Sunday, October 28, 2012


Buddy was still trick or treating after nine o’clock at night. Porch lights were out and almost no one opened their door to his repeated bell ringing and loud knocks. When they did, all he got for his trouble was, “We’re all out of candy.”

When he said, “How about a few bucks instead?” He got the door slammed in his face.

He was repeatedly asked, “Where is your costume?” to which he answered, “This is it. I’m dressed as a sloppy, red-headed teenager.”

One guy asked him if he “Wasn’t too old to be trick or treating?”

Buddy told the turd that he suffered from premature aging disease. The guy told him to see a doctor.

Buddy carried a small notepad and pencil in the back pocket of his jeans and he wrote down the addresses he planned to revisit later that night. He drew little pumpkins next to the addresses; the more pumpkins, the nastier the trick. The guy that told him to see a doctor got five pumpkins; the highest rating possible.
Buddy walked in his front door and went to the fridge for a beer. His mom was working the 11 to 7 shift at the hospital and by the time his old man came home from his weekly poker game he’d be too smashed to noticed a beer or two missing.

Buddy flopped on the couch, picked up the remote, switched on the TV and began channel surfing. He watched an old horror flick that was spoiled by too many commercials, and then dosed off several times, watching nothing in particular. Finally it was close to midnight and time for him to make his repeat Halloween visits. He stopped by the garage for a few things before he took off on his route.
A mottled moon hung in the dark sky, sometimes melting mysteriously among the lowering clouds. The wind moaned mournfully through bare trees standing like sentinels along the street, and dry leaves scattered this way and that across lawns and sidewalks. Buddy shivered as he walked along retracing his steps to the various houses on his list. He scanned the streets, but there wasn’t another soul out this late.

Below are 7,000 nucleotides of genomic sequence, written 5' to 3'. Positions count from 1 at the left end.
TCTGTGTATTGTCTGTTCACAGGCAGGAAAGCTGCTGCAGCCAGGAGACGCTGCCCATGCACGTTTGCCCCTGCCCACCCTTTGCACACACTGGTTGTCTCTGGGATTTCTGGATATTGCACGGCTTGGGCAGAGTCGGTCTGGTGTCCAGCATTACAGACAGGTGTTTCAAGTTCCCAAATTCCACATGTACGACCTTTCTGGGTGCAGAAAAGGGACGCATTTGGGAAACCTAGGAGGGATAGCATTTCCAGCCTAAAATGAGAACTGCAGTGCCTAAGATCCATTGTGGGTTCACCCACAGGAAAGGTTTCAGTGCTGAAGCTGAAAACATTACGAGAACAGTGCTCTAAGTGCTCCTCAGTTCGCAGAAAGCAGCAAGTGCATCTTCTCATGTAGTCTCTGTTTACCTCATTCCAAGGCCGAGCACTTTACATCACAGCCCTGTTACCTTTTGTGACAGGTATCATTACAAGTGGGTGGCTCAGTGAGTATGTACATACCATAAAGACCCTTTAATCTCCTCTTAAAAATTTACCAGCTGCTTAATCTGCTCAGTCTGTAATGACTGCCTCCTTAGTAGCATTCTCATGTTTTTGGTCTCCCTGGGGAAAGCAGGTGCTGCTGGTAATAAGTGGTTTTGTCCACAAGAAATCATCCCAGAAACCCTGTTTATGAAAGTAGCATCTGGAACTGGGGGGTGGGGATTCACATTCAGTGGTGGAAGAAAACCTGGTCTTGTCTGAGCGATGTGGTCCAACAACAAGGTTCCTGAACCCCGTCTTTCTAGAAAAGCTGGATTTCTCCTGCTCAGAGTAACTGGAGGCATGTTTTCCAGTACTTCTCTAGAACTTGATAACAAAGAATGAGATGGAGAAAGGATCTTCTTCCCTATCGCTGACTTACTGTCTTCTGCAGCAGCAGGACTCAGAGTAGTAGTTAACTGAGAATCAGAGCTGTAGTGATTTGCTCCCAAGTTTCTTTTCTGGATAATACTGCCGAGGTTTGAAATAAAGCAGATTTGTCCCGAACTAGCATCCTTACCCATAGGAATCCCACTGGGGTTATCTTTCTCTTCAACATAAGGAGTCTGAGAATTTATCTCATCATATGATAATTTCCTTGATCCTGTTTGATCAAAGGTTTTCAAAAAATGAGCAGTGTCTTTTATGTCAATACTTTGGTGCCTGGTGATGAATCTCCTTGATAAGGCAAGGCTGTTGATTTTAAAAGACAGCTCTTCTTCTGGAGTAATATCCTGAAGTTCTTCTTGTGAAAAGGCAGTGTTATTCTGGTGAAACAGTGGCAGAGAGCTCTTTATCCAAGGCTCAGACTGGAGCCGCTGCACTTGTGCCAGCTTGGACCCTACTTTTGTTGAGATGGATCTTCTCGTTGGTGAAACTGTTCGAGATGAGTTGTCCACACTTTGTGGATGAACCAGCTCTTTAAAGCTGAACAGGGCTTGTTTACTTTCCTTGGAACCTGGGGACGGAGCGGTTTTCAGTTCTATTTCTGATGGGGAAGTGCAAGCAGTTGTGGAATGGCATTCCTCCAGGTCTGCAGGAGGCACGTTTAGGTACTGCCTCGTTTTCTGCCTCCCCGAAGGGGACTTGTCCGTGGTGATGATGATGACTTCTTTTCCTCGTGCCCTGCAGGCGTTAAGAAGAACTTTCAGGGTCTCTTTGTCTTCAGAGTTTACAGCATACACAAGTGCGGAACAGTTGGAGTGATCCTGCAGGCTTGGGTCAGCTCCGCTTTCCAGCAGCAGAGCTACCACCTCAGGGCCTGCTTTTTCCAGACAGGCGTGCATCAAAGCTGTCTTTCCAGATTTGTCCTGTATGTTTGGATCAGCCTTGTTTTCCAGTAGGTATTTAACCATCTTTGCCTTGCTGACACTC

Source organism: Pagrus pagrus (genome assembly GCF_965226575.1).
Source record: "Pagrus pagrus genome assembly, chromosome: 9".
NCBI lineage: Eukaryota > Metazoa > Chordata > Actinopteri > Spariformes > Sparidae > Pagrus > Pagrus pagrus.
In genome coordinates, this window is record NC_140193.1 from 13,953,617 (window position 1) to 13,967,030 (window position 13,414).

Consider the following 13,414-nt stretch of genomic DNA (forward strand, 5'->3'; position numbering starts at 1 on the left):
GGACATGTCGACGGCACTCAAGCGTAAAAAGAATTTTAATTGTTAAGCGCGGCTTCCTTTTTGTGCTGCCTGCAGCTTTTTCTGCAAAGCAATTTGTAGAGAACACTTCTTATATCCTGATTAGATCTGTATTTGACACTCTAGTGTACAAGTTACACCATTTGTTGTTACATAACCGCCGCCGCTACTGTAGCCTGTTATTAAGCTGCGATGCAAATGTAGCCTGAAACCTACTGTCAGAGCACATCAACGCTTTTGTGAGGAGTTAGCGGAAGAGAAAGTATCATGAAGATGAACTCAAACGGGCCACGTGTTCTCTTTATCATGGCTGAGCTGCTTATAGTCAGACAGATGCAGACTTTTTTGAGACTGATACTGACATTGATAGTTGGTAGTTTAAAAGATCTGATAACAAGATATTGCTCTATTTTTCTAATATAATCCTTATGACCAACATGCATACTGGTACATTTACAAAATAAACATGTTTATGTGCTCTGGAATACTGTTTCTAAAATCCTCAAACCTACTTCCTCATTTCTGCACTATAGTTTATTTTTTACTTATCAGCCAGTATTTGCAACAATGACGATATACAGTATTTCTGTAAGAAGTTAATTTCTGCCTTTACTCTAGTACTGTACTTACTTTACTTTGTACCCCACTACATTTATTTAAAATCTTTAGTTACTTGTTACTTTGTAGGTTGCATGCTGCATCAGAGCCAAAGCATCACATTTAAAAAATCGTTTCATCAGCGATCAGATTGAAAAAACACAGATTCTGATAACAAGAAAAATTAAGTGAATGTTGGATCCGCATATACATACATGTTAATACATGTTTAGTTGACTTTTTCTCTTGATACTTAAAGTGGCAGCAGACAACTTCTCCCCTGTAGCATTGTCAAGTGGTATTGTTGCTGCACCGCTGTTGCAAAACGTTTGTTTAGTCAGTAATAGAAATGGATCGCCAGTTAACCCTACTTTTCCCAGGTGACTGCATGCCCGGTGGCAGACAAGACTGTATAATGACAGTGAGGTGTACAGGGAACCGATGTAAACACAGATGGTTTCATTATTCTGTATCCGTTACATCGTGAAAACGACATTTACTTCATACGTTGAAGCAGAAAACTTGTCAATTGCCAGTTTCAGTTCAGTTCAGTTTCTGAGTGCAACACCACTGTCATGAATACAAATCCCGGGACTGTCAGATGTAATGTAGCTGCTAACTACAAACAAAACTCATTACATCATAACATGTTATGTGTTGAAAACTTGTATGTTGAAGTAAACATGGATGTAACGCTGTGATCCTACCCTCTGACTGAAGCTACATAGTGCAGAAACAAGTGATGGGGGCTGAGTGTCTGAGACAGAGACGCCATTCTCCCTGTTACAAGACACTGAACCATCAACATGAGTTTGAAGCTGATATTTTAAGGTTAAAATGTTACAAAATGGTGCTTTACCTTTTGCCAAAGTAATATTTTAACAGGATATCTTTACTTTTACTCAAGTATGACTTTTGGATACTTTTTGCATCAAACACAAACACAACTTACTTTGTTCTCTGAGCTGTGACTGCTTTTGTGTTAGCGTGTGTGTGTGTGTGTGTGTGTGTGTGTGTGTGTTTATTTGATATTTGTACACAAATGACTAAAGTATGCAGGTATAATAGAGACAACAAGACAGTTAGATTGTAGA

Buddy made it a point to go first to the house he’d given five pumpkins. He checked to see that all the lights were out and then cut across the lawn to the side of the house next to the garage where he’d noticed a hose on his first circuit of the neighborhood. He took the end of the hose, went to the garage door and getting down on his knees, inserted the crowbar he’d brought and managed to lever up the garage door just enough to shove the nozzle under it. He went back to the side of the house and reached to turn on the faucet. That’s when he noticed that the hose wasn’t connected.

“Shit,” he said under his breath. He should have remembered that people were disconnecting their hoses and blowing out their sprinkler systems. He bent over and searched for the hose end in the dark. When he finally found it he straightened up to screw it on to the hose bib. Standing there in front of him was a big guy with a pumpkin for a head. He said, “Trick or treat,” in a weird voice without intonation or expression.

At first Buddy was scared out of his mind, dropped the hose, and just stuttered nonsense. But he gained control of himself and studied the guy closer. Of course the outstanding feature of the guy’s costume was the pumpkin head, which seemed to fit perfectly on his shoulders and had eyes that glowed with a sinister yellow-green intensity that was really pretty scary. And the guy was definitely big -- big shoulders and long arms hanging ape-like at his side. In one he cradled a head; dirty black hair, shreds of flesh hanging from the neck -- a pretty realistic looking fake, thought Buddy.

Pumpkinhead’s costume was completed by a tattered tweed overcoat that looked like something out of the 1920s, a faded red wool scarf that hid his neck so you couldn’t see how the pumpkin was connected, pants that were two sizes too short, and dirty leather work boots.

“Trick or treat,” the guy said again in that toneless voice.

“Yeah, like I’m giving you anything,” Buddy said. “Aren’t you too old to be out trick or treating, weirdo?”

“Trick or treat,” the guy said again, like an automaton. If the guy kept this up, Buddy thought, he’d spray him down, like he had the neighbor’s dog, trapped cowering in the corner of its dog run.

“Fuck you,” said Buddy to the looming presence, and turned to pick up the hose.

“Trick,” Buddy heard, at the same time he felt the guy’s hands clamp around his head.

It wasn’t quite as cold the next Halloween and the kids that came by trick or treating were able to show off their costumes without having to wear overcoats or scarves and such. That is with the exception of the big kid that came by at the tail end of the evening; the kid with the pumpkin head.